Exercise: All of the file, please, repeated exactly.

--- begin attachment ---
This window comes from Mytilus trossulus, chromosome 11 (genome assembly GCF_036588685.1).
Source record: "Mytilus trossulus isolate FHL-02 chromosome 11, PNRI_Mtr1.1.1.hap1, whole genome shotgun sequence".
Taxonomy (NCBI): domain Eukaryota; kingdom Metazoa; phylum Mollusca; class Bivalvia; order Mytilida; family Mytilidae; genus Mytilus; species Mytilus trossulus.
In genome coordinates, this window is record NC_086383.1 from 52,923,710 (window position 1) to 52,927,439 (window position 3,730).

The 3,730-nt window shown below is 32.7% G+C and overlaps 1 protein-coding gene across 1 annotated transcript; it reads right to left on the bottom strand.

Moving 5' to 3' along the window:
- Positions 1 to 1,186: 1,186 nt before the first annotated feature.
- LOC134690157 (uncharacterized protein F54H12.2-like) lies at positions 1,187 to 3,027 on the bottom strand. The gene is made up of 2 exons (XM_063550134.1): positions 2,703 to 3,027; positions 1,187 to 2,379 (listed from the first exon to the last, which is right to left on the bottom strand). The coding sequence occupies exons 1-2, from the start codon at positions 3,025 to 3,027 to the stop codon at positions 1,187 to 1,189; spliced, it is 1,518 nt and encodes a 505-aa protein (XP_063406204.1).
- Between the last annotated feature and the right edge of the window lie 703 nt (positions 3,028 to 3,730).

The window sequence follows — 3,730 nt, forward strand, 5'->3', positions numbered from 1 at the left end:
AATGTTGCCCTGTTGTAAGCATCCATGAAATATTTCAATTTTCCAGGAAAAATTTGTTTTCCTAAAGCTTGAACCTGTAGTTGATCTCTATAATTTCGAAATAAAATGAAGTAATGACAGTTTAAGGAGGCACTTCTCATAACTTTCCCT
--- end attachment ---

This window comes from Mytilus trossulus, chromosome 11 (genome assembly GCF_036588685.1).
Source record: "Mytilus trossulus isolate FHL-02 chromosome 11, PNRI_Mtr1.1.1.hap1, whole genome shotgun sequence".
Taxonomy (NCBI): domain Eukaryota; kingdom Metazoa; phylum Mollusca; class Bivalvia; order Mytilida; family Mytilidae; genus Mytilus; species Mytilus trossulus.
In genome coordinates, this window is record NC_086383.1 from 52,923,710 (window position 1) to 52,927,439 (window position 3,730).

The 3,730-nt window shown below is 32.7% G+C and overlaps 1 protein-coding gene across 1 annotated transcript; it reads right to left on the bottom strand.

Moving 5' to 3' along the window:
- Positions 1 to 1,186: 1,186 nt before the first annotated feature.
- LOC134690157 (uncharacterized protein F54H12.2-like) lies at positions 1,187 to 3,027 on the bottom strand. The gene is made up of 2 exons (XM_063550134.1): positions 2,703 to 3,027; positions 1,187 to 2,379 (listed from the first exon to the last, which is right to left on the bottom strand). The coding sequence occupies exons 1-2, from the start codon at positions 3,025 to 3,027 to the stop codon at positions 1,187 to 1,189; spliced, it is 1,518 nt and encodes a 505-aa protein (XP_063406204.1).
- Between the last annotated feature and the right edge of the window lie 703 nt (positions 3,028 to 3,730).

The window sequence follows — 3,730 nt, forward strand, 5'->3', positions numbered from 1 at the left end:
AATGTTGCCCTGTTGTAAGCATCCATGAAATATTTCAATTTTCCAGGAAAAATTTGTTTTCCTAAAGCTTGAACCTGTAGTTGATCTCTATAATTTCGAAATAAAATGAAGTAATGACAGTTTAAGGAGGCACTTCTCATAACTTTCCCT